You’re sitting admiring your sleeping baby, taking in her tiny nose, her adorable little breathing, the way she still smells so delicious, feeling like your heart could explode with love for her, when it hits you —
She’s been sleeping a really long time. Like, a really long time. Actually, now that you’re thinking about it, how long has she been sleeping? It’s probably been well over three hours hasn’t it?
Now, you’re in the predicament that many new mothers face, the exact one that they’ve heard caution against so many times: should you wake a sleeping baby if that baby needs to eat?
Newborn babies and sleep
Before we get into the answer, let’s talk about the importance of sleep for newborns. As you probably already know, newborns sleep a lot. In fact, for the first 12 weeks of their lives, newborns sleep an average of 16 to 17 hours out of every 24 hours. Unfortunately, as you probably also know, there are no guarantees that any of those 17 hours will align with the same hours that you are sleeping, nor will they necessarily be consecutive hours in a row…
Regardless of their duration, however, during those 18 hours of sleep, some very important work is going down on newborn-land. More specifically, the majority of their growth and development is happening while they sleep, so it is important to let newborns get as much sleep as they need.
On the flip side, it’s also important for your baby to get the nutrients that he or she needs to continue that growth and development. And for some babies, especially those who may be premature, have special needs, or be struggling to gain weight, sticking to a pretty strict feeding schedule may be especially important.
So…should you wake a sleeping baby to sleep?
Now that we’ve successfully established that both newborn sleeping and newborn feedings are of equal importance, we come to the million-dollar question: should you wake your sleeping baby to eat?
The answer is, it depends. Whether or not you should wake up a sleeping baby to eat depends on a variety of factors, such as if you are breastfeeding or formula feeding, if your baby has any special medical needs, and how your baby is developing.
Type of feeding: The American Academy of Pediatrics (AAP) recommends that if your newborn is exclusively formula-fed and is sleeping longer that four to five hours at a time regularly, you should wake your baby up and offer him or her a bottle. Breastfed babies tend to eat more frequently than exclusively formula-fed babies, so a breastfed newborn will need to eat every two to three hours. However, the AAP does recommend that mothers do not feed breastfed babies on a strict feeding schedule, but instead follow an “on-demand” feeding schedule, which simply means following the baby’s cues and signals and feeding the baby when he or she is hungry.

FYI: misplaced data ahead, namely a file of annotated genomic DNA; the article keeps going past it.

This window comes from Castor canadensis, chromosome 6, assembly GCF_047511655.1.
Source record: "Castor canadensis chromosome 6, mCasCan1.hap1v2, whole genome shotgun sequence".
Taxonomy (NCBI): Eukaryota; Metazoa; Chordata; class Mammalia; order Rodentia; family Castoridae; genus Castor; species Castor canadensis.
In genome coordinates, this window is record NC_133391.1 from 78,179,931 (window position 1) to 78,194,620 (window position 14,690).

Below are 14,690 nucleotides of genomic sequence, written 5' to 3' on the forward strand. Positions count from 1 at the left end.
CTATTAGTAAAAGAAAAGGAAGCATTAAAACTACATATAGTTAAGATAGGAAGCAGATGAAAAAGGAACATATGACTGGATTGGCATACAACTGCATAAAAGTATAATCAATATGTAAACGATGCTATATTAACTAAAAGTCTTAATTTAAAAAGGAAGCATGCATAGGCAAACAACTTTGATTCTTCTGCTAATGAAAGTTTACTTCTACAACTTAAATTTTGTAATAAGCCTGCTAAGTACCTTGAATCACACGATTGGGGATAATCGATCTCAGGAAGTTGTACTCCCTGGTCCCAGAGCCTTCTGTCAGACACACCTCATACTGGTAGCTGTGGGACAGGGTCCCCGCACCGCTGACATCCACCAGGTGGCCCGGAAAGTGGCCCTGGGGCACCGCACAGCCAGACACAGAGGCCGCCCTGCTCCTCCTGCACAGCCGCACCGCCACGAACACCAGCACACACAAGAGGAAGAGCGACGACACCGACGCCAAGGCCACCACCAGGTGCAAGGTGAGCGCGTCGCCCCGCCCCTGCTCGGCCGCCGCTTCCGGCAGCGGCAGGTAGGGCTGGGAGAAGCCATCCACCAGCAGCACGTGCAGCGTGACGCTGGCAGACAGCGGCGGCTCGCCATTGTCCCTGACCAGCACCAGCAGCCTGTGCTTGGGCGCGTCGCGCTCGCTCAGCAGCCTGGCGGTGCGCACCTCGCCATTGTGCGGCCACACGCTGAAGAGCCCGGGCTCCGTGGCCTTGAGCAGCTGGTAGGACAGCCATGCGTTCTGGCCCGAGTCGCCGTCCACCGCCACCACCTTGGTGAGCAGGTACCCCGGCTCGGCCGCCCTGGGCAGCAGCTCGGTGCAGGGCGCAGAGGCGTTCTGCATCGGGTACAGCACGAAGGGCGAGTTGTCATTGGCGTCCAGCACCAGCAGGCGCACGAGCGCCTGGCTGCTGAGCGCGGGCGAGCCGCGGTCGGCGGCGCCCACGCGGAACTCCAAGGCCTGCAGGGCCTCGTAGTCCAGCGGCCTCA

Following the baby’s signals can be difficult if that baby is sleeping, however, so you will need to consider the whole picture: is it an occasional longer nap or is your baby consistently sleeping through feedings? Are your breasts never fully emptying? Does your baby seem to be struggling to gain weight? A missed feeding here and there is no big deal, but if there is a pattern of missed feedings, you may have to encourage your baby to wake up more frequently to eat.
- Special needs: The one exception to an on-demand breastfeeding schedule is for newborns who have any special medical needs. Babies with any medical conditions, such as heart defects, will need to stick to a more strict feeding schedule to ensure that they are getting the calories their bodies need.
Tips for waking a sleeping baby
If you have a sleeping baby that you need to wake up for a feeding, here are a few tips you can try:
- Remove your baby’s socks and try tickling their feet. Nobody likes cold toes, even babies!
- Unwrap your baby if he/she is swaddled—the goal is to make sure your little one isn’t too comfy.
- Activate the rooting reflex. Newborns have a rooting reflex to help facilitate feedings, which means that if you touch their cheek near their mouth, they will automatically turn their mouth to try to eat. Try gently activating the rooting reflex by placing your nipple or a bottle’s nipple near the baby’s mouth.
- Take your baby’s shirt or onesie off—I know it sounds terrible, especially if your baby is all warm and cozy, but if you really need to wake them up, this one usually works. Take their shirt off and gently rub their chest to wake them up.
Overall, for a baby without any special medical needs who is developing appropriately, there is no need to panic about one or two missed feedings here and there. Babies, like adults, may have some extra sleepy days (I mean, who couldn’t use a nap right now, right?) and the occasional missed feeding is no big deal.
If your baby starts to miss feedings regularly, however, or is difficult to wake, or has any issues with growth or development, you will want to speak with your doctor to ensure that your baby is on a proper sleeping and feeding schedule.